Houghton Mifflin Harcourt
February 1, 2003
Joy, sorrow, jealousy, and awe – these and other feelings are the stuff of our daily lives. Thought to be too private for science to explain and not essential for understanding cognition, they have largely been ignored. But not by Spinoza, and not by Antonio Damasio. Here, in a humane work of science, Damasio draws on his innovative research and on his experience with neurological patients to examine how feelings and the emotions that underlie them support the human spirit’s greatest creations.
Antonio Damasio, widely recognized as one of the world’s leading neuroscientists, has long been investigating the neurobiological foundations of human life. In Descartes’ Error he explored the importance of emotion in rational behavior, and in The Feeling of What Happens he used feelings to explain the basis of the self. Damasio’s new book focuses on what feelings are and reveals the biology of our survival mechanisms. It rediscovers a thinker whose work prefigures modern neuroscience, not only in his emphasis on emotions and feelings, but also in his refusal to separate mind and body. Together, the scientist and the philosopher help us understand what we are made of and what we are here for. Based on laboratory investigations but mindful of society and culture, Looking for Spinoza offers unexpected grounds for optimism about the human condition and is a masterwork of science and writing.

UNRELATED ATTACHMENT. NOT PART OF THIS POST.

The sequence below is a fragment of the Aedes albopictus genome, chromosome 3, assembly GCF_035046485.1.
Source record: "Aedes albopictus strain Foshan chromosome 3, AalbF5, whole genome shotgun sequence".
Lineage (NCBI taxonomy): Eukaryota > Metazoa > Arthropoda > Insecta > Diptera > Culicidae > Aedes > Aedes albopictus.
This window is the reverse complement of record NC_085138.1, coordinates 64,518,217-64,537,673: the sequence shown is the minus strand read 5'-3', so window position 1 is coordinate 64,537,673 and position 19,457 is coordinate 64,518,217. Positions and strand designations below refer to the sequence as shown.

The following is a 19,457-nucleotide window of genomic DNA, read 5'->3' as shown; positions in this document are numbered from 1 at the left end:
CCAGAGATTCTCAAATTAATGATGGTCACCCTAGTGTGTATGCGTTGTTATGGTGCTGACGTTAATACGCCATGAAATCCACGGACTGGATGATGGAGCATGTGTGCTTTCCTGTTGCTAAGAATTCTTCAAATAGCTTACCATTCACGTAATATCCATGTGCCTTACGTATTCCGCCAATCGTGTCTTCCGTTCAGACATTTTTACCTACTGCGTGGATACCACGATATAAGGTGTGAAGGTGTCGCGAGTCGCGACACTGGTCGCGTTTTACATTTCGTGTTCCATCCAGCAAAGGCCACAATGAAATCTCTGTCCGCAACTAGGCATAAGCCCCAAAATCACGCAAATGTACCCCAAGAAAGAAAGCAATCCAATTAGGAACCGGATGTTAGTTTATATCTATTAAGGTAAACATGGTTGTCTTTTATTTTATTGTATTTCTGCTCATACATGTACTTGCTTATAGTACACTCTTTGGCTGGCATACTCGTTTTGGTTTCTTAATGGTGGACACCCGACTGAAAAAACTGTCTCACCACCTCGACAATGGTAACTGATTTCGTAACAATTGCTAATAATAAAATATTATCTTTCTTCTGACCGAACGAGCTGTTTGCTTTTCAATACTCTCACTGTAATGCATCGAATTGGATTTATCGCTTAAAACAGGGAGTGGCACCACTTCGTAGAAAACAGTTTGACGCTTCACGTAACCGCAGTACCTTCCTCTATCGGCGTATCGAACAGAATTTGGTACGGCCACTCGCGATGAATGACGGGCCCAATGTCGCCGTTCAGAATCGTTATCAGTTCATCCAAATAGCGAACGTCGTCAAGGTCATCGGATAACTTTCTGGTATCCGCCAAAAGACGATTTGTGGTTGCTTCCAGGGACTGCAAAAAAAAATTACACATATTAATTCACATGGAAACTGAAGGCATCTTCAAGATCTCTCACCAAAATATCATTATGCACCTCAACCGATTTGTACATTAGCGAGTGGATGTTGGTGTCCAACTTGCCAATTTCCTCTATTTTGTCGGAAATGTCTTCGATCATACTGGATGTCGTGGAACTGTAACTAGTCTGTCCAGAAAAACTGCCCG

Antonio Damasio is the Van Allen Distinguished Professor and head of the department of neurology at the University of Iowa Medical Center and is an adjunct professor at the Salk Institute in La Jolla, California. The recipient of numerous awards, Damasio is a member of the Institute of Medicine of the National Academy of Sciences and a fellow of the American Academy of Arts and Sciences. After reading Damasio’s first book, Descartes’ Error, Jonas Salk wrote, “You will never again look at yourself or at another without considering what goes on behind the eyes that so meet.” Damasio’s second book, The Feeling of What Happens, was selected as one of the year’s ten best by the New York Times Book Review editors. Both books are translated in more than twenty languages and are taught in universities worldwide.